The Tartan Army is a name given to fans of the Scotland national football team. They have won awards from several organisations for their friendly behaviour and charitable work. They have also been criticised at times for aspects of their behaviour, however, such as jeering at God Save the Queen.
Tartan is part of the symbolic national dress of Scotland, and the name Tartan Army first came into common usage in the 1970s, to describe the "well-refreshed hordes" who would stand on the terracings at Hampden Park, or biannually at Wembley for the England match. Scotland fans were criticised at that time for their hooliganism, particularly after they invaded the Wembley pitch and destroyed the goalposts after the 2–1 win against England in 1977.
Two years later, 349 arrests were made and a further 144 fans were ejected from Wembley Stadium during the 1979 British Home Championship match, mainly for drunk and disorderly behaviour and vandalism. The behaviour in that latter match prompted the Scottish Sports Minister Alex Fletcher to apologise to colleagues and led to the creation of the Scotland Travel Club.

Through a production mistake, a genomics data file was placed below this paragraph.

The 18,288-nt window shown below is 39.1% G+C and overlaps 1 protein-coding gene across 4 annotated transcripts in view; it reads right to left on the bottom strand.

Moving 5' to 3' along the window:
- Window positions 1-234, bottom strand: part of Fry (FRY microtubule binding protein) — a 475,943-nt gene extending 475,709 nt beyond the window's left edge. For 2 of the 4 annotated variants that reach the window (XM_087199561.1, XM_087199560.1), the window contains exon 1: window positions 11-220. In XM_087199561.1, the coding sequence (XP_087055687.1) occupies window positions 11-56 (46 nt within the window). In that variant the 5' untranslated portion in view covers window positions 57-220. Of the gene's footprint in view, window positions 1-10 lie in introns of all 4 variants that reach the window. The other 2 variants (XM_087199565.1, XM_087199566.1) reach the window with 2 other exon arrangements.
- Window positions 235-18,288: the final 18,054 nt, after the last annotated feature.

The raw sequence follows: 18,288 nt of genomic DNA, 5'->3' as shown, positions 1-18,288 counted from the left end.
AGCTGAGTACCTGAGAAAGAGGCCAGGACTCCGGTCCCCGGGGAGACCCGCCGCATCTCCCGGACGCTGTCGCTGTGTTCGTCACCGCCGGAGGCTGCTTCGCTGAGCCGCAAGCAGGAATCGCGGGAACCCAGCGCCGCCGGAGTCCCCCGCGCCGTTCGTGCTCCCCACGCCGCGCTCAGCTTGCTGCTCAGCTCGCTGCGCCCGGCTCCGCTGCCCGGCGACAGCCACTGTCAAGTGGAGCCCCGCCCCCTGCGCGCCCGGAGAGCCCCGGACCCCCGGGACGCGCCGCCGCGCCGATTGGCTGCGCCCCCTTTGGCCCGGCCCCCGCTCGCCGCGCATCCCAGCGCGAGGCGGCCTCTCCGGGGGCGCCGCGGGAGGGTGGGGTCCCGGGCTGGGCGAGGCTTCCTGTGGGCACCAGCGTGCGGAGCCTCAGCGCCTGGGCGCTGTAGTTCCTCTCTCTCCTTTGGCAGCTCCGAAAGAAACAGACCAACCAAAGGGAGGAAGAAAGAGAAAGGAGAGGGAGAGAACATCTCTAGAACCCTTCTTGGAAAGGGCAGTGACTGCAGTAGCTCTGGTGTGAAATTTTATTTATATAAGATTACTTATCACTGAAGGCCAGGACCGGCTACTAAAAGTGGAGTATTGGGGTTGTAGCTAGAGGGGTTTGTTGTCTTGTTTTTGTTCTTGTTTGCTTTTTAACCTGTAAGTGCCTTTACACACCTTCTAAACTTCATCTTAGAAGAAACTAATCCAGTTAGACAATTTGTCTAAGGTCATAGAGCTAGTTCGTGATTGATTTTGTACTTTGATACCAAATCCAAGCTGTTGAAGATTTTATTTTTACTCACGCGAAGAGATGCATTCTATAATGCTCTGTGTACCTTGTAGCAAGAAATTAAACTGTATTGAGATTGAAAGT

The Scotland Travel Club was established in 1980 with the expressed purpose of encouraging responsible behaviour by fans. It has been suggested by Professor Eric Dunning that the improvement in behaviour arose mainly from a desire to look better than the English fans, who experienced significant problems with hooliganism during the 1980s and 1990s. The Tartan Army have won a number of awards for their vocal support and friendly nature.
The organisation of the Travel Club had an immediate impact, with the Scotland matches at the 1982 FIFA World Cup being played in a "family atmosphere". The Tartan Army were named as the best supporters during the 1992 European Championship and also received an award for their behaviour at the 1998 World Cup in France. BBC News described the Scotland fans as "one of the highlights" of that World Cup, noting their colourful appearance.
Matches against England, which used to be played on an annual basis as part of the British Home Championship, were eventually stopped after 1989 due to violence and organised hooliganism. Both matches that were played between the countries in November 1999 in qualification for UEFA Euro 2000 had associated problems. Strathclyde Police made 230 arrests in connection with the tie played at Hampden, while trouble at the second leg in Wembley resulted in 56 supporter injuries and 39 arrests. Police spokesmen downplayed the incidents after both games, however.
Comments after the first game indicated that the arrests were for minor public order offences and that the scale of violence witnessed was lower than a typical Friday evening in Glasgow. The Metropolitan Police adopted a "zero tolerance" approach for the second game, but the number of arrests were "comparatively small" and the "vast majority" of supporters were well behaved.